Post-traumatic Stress Disorder: Cultural Bias and Seeking Treatment Nicole Doyle
Walden University Capstone Project
Post-traumatic stress disorder (PTSD) is a widely studied anxiety disorder that has more recently been found to have better recovery with a strong support system (Gabert-Quillen, et al., (2012). The American Psychological Association (APA, 2012) defines this as an anxiety disorder that occurs after experiencing a traumatic event. There are studies that focus on veterans but there is a need for work to be done for active duty personnel who are suffering from PTSD through multiple exposures to war. With the stigma the military feels when seeking treatment for this makes it a question in how to integrate treatment more favorably to combat personnel who do not feel like they have the support of their peer group and experience discrimination issues that are similar to racial discrimination (Wei, Wang, Heppner, & Du, 2012).
Another area that has more recently been studied and can help with treatment is looking at diagnostic problems that may arise through other disorders being present, which has brought up the question of subtypes of PTSD (Humphreys, et al., 2010). This also brings up the question of cultural bias in testing as a current issue and relevant when looking at how to treat PTSD differently by culture by looking at how the disorder is perceived socio-culturally and how the treatment can be culturally appropriate (Poortinga, Y., 1995). Problem Statement
Post-traumatic stress disorder (PTSD) is a global problem that can happen to anyone and at any age. This disorder can affect a person’s life in many ways, with symptoms being feelings of anxiety that were not there before, nightmares, flash-backs, and reliving the event in their mind, to name a few (APA, 2012). It can be linked to many other personality disorders such as depression and in many cases can lead to physical injury or suicide (Gifford, 2008). Veterans of any military would be susceptive to this disorder through their experiences with as much war and fighting as there is around the world. The problem this study addresses is that there needs to be global recognition, diverse and culturally based treatment paths for this disorder in order to create positive social change. Although there are treatment plans in place and questionnaires available for military and civilian’s the stigmatism involved in seeking treatment can create a barrier between recognizing the problem and getting help. Integrated Literature Review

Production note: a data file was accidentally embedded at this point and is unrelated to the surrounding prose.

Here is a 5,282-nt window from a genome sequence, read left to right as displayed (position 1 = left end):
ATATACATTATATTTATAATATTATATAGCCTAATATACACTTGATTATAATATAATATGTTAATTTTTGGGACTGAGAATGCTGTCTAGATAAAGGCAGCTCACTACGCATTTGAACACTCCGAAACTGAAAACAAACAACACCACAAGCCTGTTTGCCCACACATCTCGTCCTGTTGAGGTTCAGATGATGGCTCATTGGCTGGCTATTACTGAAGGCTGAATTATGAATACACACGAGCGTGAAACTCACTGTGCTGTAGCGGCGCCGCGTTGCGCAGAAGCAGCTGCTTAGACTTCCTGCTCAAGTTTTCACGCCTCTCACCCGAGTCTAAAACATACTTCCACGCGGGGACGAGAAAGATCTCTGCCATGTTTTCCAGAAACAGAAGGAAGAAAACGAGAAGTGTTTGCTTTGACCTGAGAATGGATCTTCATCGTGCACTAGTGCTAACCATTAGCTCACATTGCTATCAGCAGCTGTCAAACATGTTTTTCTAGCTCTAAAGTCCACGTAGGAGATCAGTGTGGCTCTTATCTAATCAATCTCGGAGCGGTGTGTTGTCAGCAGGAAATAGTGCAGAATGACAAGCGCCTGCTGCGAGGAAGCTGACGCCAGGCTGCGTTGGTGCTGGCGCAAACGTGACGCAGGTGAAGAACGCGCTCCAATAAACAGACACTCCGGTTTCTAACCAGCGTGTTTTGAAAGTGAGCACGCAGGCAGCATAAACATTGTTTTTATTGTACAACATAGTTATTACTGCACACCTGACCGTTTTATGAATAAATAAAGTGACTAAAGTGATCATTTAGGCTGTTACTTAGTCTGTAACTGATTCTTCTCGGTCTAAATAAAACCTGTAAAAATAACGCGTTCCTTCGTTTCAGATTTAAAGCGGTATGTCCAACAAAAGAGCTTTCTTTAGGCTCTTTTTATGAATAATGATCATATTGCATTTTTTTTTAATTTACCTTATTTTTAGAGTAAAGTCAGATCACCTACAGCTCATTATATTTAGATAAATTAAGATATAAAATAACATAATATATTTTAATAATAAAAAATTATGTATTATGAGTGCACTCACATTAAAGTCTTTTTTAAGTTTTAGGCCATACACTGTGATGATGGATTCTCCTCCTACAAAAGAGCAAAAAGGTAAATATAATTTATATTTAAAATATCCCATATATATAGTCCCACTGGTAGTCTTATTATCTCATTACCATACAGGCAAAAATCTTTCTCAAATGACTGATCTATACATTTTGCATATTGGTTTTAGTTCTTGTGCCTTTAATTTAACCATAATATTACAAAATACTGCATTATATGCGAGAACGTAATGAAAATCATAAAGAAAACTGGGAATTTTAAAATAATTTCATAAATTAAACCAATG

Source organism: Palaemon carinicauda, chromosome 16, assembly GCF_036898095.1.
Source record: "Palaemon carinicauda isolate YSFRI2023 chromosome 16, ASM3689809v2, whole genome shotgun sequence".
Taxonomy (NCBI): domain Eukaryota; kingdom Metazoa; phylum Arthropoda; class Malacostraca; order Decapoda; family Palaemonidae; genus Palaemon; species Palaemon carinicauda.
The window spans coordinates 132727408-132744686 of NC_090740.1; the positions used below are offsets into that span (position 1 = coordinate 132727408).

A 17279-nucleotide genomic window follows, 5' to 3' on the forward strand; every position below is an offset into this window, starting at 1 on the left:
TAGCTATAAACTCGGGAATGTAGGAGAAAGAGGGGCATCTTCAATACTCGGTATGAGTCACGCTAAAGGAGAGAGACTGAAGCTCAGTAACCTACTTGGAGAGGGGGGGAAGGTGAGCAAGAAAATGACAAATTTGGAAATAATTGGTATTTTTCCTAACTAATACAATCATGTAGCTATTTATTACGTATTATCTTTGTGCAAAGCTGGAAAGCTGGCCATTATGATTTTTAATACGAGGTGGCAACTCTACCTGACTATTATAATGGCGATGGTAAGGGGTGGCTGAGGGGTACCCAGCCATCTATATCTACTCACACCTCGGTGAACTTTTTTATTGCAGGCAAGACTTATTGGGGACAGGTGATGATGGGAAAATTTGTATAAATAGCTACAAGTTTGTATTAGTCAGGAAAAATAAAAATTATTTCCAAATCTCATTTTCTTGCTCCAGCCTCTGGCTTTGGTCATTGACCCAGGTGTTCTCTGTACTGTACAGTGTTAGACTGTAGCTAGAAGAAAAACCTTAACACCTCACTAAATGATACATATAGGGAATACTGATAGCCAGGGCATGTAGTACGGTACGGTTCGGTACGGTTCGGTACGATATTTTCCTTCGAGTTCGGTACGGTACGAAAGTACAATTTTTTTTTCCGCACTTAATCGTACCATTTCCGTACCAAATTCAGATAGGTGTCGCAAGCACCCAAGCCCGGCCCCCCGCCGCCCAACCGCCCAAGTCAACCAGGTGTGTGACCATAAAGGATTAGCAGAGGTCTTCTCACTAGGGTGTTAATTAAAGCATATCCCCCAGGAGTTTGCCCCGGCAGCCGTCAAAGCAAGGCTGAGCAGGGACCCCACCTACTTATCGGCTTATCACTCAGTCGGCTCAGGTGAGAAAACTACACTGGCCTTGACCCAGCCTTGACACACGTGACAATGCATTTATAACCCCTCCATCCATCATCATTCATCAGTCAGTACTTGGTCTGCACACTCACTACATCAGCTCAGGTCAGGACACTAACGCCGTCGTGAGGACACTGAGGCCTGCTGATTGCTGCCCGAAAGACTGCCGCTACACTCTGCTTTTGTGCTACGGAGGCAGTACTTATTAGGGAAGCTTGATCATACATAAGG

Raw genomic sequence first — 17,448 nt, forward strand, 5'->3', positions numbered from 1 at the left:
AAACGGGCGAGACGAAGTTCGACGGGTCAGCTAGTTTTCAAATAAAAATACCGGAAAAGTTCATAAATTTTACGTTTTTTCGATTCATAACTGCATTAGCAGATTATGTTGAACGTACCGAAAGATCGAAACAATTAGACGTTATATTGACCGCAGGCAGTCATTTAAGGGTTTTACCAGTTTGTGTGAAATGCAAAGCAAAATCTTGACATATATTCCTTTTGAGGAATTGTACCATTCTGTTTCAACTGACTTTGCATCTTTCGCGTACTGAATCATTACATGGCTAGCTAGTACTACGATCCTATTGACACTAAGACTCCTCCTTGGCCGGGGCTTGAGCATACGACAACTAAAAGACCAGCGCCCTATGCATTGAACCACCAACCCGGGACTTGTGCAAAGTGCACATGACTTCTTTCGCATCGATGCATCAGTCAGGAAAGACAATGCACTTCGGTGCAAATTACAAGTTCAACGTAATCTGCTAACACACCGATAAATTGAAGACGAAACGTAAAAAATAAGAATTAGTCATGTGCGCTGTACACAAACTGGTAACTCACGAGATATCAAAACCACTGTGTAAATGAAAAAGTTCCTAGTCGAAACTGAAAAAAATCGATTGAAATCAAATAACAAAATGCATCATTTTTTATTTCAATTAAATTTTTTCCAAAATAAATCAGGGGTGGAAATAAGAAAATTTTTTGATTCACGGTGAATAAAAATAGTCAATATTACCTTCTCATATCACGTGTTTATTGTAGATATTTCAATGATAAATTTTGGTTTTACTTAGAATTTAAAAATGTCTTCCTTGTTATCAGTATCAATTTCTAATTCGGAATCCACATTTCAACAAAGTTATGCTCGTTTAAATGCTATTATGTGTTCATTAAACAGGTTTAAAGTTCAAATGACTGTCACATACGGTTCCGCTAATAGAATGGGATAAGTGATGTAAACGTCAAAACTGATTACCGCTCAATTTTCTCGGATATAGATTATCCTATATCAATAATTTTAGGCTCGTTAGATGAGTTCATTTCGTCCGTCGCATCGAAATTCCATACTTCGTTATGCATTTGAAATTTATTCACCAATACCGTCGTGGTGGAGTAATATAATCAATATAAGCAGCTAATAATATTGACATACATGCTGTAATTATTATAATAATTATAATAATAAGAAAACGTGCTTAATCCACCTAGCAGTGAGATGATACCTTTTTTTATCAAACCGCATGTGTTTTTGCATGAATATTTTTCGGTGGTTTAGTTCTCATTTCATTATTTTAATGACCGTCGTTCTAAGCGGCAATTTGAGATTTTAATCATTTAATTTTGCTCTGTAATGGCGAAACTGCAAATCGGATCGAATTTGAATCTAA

As part of the research for this problem, the article reviewed is Social Constraints, Posttraumatic Cognitions, and Posttraumatic Stress Disorder in Treatment-Seeking Trauma Survivors: Evidence for a Social-Cognitive Processing Model. It was written by Bradley E. Belsher from Palo Alto University and VA Medical Center, Washington, DC, Josef I. Ruzek from Palo Alto University and National Center for PTSD, and VA Palo Alto Health Care System, Bruce Bongar, from Palo Alto University and Stanford University School of Medicine, and Matthew J. Cordova from Palo Alto University and VA Northern California Health Care System. The authors conducted a study that measured the variables to explore whether there were significant and positive relationships between social constraints and PTSD, social constraints and posttraumatic cognitions, and posttraumatic cognitions and PTSD (Belsher, Ruzek, Bongar, and Cordova, (2012).
The issue of the Social-Cognitive Processing Model (SCP) was reviewed in treating PTSD as a source for this article in 2001 discussing how recovery is facilitated through supportive relationships (Belsher et al., 2012). The article also looks at the issue of social constraints and the negative affect that having unsupportive relationships or feelings of alienation (Belsher et al., 2012). Trauma victims are affected by this through treatment and post-trauma adjustment in the way that...
Please join StudyMode to read the full document